Wireless Innovation Forum Top Ten Most Wanted Innovations

Innovation #6: Receiver Performance Interference Thresholds

6.1 Executive Summary

The growing movement to encourage spectrum sharing will be a significant enabler for novel radio communication solutions. However, existing spectrum users have a reasonable expectation that their systems operation will not be impaired by new in-band and adjacent band users. Historically, this has been managed through a variety of standards and regulations primarily focused on transmitter parameters, sometimes with unexpected consequences. The Forum believes that the entire range of both transmitter and receiver characteristics must become an integral part of spectrum regulation and management. Specifically, focus should be added to both defining the expectation of interference based on receiver performance in each band and informing regulatory decisions based on that expectation. This latter includes understanding the current and expected roadmap for receiver technology advances. Focusing on receiver performance and associated interference thresholds, can bring much benefit in terms of spectrum efficiency through such definition and regulation while at the same time reducing risk for new market and new technology entrants.

6.2 Application

Applications for this innovation include enabling spectrum sharing systems in existing bands through the identification of the critical receiver parameters required to minimize adjacent channel interference. These applications are tied to an understanding of the capabilities of current and future receiver front end technologies, which in turn define the standards required to support spectrum regulations. They can also be used to drive improvements in receiver performance to increase access to spectrum over time.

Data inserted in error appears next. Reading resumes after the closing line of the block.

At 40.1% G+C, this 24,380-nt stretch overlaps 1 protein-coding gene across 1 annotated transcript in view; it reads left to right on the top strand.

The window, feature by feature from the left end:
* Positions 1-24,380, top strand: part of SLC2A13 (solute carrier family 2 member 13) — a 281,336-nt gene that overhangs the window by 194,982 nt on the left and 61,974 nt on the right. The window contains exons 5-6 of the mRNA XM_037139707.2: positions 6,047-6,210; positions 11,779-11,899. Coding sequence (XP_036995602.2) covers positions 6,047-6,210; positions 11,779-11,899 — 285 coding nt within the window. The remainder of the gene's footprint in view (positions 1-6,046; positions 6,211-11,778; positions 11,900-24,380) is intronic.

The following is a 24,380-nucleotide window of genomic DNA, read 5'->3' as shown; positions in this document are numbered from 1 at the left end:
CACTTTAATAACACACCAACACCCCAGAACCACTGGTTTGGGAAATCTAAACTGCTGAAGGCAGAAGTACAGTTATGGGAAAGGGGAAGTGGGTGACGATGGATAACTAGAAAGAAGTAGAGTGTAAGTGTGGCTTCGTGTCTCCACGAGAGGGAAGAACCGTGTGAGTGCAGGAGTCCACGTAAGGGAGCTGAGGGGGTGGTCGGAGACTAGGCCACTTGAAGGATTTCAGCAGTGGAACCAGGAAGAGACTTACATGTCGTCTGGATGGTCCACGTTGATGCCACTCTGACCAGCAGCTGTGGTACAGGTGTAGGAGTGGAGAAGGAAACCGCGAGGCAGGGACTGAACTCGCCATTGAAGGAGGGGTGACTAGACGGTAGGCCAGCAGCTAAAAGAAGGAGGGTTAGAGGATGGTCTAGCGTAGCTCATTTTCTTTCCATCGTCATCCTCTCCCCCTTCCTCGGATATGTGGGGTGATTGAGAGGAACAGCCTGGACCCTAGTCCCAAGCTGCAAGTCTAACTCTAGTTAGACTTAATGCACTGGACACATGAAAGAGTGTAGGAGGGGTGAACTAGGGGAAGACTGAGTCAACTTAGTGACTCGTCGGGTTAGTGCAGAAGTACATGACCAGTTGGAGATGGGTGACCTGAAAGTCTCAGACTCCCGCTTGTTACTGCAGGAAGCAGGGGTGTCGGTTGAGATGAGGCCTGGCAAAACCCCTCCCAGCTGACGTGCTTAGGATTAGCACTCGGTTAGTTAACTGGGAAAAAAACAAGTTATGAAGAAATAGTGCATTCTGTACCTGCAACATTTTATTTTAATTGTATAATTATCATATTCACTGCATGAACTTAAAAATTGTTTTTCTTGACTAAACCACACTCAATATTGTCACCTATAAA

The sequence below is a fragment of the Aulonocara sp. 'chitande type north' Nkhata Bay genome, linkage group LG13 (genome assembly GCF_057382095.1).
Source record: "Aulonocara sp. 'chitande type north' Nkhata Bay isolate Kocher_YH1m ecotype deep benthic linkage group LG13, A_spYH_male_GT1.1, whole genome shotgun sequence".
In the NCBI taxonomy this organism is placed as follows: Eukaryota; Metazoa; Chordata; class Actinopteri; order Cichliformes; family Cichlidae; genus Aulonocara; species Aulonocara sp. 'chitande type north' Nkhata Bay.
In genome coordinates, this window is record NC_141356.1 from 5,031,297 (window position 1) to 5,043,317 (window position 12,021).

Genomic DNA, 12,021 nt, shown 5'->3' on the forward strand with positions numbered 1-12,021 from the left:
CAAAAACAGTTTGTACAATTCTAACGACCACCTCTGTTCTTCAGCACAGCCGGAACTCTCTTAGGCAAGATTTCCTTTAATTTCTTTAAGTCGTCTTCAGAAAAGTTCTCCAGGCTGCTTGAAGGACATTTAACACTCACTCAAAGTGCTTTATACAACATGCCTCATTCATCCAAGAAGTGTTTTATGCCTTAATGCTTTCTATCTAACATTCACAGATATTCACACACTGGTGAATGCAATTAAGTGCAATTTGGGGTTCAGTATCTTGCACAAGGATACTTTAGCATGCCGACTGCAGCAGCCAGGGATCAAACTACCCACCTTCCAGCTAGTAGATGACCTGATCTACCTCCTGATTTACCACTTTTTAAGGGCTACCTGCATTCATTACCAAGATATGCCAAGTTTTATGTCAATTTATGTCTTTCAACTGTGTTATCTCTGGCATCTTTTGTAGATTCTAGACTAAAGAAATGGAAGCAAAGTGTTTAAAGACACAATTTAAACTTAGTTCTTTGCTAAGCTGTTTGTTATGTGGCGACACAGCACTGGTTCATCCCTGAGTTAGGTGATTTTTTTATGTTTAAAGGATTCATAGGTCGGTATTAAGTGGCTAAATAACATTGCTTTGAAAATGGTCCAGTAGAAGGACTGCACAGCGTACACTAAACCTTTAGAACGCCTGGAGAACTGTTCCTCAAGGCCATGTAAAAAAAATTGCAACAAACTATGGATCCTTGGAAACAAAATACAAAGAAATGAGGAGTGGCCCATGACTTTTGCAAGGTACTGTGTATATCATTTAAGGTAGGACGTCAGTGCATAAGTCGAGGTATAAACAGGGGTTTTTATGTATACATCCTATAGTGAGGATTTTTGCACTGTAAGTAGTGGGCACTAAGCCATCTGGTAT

6.3 Description

The critical receiver parameters required in order to enable spectrum sharing systems in existing bands must be developed looking at a historical view of how receiver performance has impacted spectrum regulation. Potential examples from the U.S. include the 800MHz Public Safety rebanding and LightSquared terrestrial LTE at 1.5GHz. These issues continue to be raised as evidence by the December, 2017 Federal Communications Commission (FCC) workshop and panel discussion on 800MHz issues relating to Power on Ground increases in the Cellular A/B bands (US), plus the re-purposed Specialized Mobile Radio (SMR) band, also at 800MHz (now carrying Code Division Multiple Access (CDMA) plus a 5+5 MHz LTE signal) is front and center.[1]  The potential of increased interference to narrow-band public safety and Private Land Mobile Radio Service (PLMRS) narrowband radios systems as a result has led to Telecommunications Industry Association (TIA) beginning discussions on standardized testing and reporting of blocking dynamic range and other issues specific to the 800 MHz allocations[2]. Issues of this nature are not limited to the US:  Canada also has an active Consultation on this plus additional spectrum allocation (Reference).  Various spectrum occupants - new and incumbent -  within the communications realm will continue to be at crossroads as other allocations, such as L-band near Global Positioning System (GPS) and Earth to Space and Space to Earth in the 1.5/1.6 GHz bands also remain contentious.  Furthermore, spectrum sharing in the C-band, 6/7GHz, and Ka bands also present potentially difficult environments for receivers to operate within.

The critical receiver parameters can be used to define harmful interference thresholds to establish new spectrum use conditions, as introduced in the white paper prepared by the FCC Technological Advisory Committee entitled “Interference limits policy – the use of harm claim thresholds to improve the interference tolerance of wireless systems[3].

The current and expected receiver performance criteria for existing systems must then be evaluated for effective protection. This requires a survey of existing systems across the government, public safety, satellite, and commercial markets. A roadmap of receiver performance then needs to be developed, as well as an evaluation of the potential impact of evolving communication systems on incumbent solutions.

[1] https://www.fcc.gov/news-events/events/2017/11/public-forum-800-mhz-spectrum-sharing  Public Forum on 800 MHz Spectrum Sharing

[2] http://www.ic.gc.ca/eic/site/smt-gst.nsf/eng/sf11333.html  Consultation on the Spectrum Outlook 2018 to 2022